Queues in the shoe section are not unusual this time of year as parents grapple with the back to school shopping list. However, this month it is not just the children’s floor that is experiencing greater footfall. Womenswear brands are reporting a surge in demand for Mary Janes too, as grownups revert to buying the classic playground style.
At John Lewis, there is an 800-strong (and growing) waiting list for the restock of a £59 pair of flat leather Mary Janes. Called the Harrietta, the shoes first launched in 2022. But sales have had triple-digit growth in recent weeks with the black and cream colourways sold out.
“Our in-house design team wanted to create the perfect balance between comfort, aesthetic, quality and price,” says Louise Sole, a buyer for shoes at John Lewis, which describes its version as “cocooning the foot like a glove”.
Elsewhere, Vagabond’s £120 Vivian pumps, which feature a low block heel, sold out within days of launching online. Several restocks later, the Swedish brand is struggling to keep up with demand.
There are also waiting lists at Clarks for its double-strapped Daiss30 style and at luxury online retailer including Net-a-Porter for brands such as Aeyde’s squared-toed Mary Janes.
Luisa Dames, the co-founder of Aeyde, says of her brand’s UMA version of the shoes: “They are extremely flattering to the foot and especially easy to wear as the strap holds you tightly. I do all my office meetings in them and later wear them to a gallery show and drinks at night.”
Mary Janes are being championed by celebrities including the model Gigi Hadid and the actor Zoë Kravitz. When Andie Macdowell’s daughter and fellow actor, Margaret Qualley, got married last week, she chose a flat white pair for both the ceremony and after party. Meanwhile on TikTok, styling videos around Mary Janes have racked up over 170m views.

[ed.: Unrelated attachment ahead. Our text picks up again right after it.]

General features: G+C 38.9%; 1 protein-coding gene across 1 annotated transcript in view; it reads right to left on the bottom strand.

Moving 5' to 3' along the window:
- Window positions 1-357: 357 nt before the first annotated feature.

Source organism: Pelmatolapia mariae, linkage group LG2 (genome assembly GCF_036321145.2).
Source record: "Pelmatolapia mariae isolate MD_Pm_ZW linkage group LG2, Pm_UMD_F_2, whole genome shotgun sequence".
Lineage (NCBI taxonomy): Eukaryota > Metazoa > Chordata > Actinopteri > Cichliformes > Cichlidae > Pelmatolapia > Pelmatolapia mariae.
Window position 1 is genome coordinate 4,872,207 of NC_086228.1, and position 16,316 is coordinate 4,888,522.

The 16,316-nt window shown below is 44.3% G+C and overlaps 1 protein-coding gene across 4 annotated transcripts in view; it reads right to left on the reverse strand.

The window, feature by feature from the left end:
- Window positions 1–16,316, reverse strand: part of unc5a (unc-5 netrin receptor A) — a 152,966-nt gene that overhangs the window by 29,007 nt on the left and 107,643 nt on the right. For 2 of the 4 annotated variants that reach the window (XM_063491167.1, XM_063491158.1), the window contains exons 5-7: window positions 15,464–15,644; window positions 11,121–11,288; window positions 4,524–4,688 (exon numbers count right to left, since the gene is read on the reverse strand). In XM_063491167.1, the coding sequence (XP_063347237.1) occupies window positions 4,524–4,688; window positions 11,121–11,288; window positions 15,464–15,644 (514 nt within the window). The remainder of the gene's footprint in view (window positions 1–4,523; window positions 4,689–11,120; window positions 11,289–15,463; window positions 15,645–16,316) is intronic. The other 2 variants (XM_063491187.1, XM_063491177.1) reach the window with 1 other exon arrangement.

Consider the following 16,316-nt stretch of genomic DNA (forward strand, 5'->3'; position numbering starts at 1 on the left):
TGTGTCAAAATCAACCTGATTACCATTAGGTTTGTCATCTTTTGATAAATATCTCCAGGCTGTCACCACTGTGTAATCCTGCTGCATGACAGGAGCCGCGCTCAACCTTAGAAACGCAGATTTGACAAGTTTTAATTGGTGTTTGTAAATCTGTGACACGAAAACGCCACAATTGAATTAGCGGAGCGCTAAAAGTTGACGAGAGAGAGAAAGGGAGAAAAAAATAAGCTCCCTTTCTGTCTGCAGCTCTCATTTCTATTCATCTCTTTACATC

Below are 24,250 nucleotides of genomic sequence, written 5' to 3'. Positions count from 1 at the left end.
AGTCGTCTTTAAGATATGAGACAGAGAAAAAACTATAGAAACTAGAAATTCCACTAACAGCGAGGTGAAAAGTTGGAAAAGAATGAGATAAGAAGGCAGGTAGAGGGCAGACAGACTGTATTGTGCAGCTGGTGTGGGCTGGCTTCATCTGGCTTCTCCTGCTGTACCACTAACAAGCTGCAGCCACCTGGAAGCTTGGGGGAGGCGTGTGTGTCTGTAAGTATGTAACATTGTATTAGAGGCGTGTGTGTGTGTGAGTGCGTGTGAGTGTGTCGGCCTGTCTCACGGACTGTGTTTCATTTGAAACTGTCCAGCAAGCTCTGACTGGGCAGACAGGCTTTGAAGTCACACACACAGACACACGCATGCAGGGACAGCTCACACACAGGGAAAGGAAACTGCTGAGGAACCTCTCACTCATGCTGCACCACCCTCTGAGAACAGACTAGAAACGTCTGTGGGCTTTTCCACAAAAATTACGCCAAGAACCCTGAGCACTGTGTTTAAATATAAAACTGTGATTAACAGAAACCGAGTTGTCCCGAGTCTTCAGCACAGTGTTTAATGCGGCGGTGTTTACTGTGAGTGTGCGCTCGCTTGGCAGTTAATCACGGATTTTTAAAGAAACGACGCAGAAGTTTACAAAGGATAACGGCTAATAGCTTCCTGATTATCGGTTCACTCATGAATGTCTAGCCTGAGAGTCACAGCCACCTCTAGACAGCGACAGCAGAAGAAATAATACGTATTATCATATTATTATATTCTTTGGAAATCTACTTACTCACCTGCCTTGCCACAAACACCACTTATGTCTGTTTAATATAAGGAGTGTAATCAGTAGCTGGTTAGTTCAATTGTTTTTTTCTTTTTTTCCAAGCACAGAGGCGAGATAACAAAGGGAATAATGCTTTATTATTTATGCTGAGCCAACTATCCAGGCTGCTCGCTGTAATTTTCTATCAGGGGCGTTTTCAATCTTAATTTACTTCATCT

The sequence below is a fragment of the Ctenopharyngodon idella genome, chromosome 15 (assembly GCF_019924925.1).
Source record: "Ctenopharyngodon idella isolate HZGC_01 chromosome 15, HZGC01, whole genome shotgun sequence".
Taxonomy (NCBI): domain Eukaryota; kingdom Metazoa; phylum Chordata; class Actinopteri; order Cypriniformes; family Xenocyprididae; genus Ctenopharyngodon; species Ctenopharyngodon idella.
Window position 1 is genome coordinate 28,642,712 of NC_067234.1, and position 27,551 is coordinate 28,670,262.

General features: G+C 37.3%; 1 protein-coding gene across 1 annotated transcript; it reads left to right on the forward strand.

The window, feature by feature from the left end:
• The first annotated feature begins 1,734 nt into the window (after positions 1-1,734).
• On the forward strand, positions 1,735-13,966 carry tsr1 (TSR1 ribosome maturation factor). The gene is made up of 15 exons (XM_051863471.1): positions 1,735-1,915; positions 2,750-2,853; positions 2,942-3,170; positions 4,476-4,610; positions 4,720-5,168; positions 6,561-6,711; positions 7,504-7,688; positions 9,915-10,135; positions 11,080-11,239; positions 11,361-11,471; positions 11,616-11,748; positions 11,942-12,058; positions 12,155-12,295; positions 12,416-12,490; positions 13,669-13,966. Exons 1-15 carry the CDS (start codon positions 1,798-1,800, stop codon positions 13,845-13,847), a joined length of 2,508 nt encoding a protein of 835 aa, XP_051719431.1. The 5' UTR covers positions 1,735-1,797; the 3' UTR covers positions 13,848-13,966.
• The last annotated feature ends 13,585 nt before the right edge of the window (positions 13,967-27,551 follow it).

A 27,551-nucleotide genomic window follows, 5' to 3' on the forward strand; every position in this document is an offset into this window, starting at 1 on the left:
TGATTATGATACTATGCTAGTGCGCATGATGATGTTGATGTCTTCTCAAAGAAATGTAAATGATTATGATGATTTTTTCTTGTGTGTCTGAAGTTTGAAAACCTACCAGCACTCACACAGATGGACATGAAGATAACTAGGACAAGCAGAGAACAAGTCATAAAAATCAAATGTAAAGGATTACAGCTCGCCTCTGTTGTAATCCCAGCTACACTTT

Hannah Almassi, the editor of the fashion and beauty website Who What Wear UK, says: “We’ve come to prioritise comfort so much more in recent years. Any trend that can combine a high fashion aesthetic with ease such as the Mary Jane is the perfect candidate to become a born-again It item.”
With a flat or manageable heel height, Mary Janes hit the sweet spot for those heading back to the office after a summer of schlepping around in sliders.
Daisy Murray, the digital fashion editor of Elle magazine, describes Mary Janes as “feeling like orthopaedic shoes in contrast”.
But like a well-cut white shirt or little black dress, Mary Janes have a timeless appeal.
Originally named after a character in the 1902 comic strip Buster Brown, the footwear first gained popularity in the 1920s. In the 1960s, Twiggy wore them. In the 1970s, Jane Birkin became the style’s posterchild. Later, Alexa Chung gave them a new coquettish spin during the mid-2000s.
Now thanks to Gen Z, the 1990s indie sleaze era is back and once again Chung is wearing her beloved Mary Janes, this time from the London-based brand Le Monde Beryl.
Lily Atherton Hanbury, the brand’s co-founder, says: “The Mary Jane is a classic style that has a lot of stylish associations. It is neither a loafer nor a ballerina and can be feminine and tomboyish at the same time.”
Mary Janes’ tried-and-tested versatility feels like the perfect shoe for these days of hybrid working.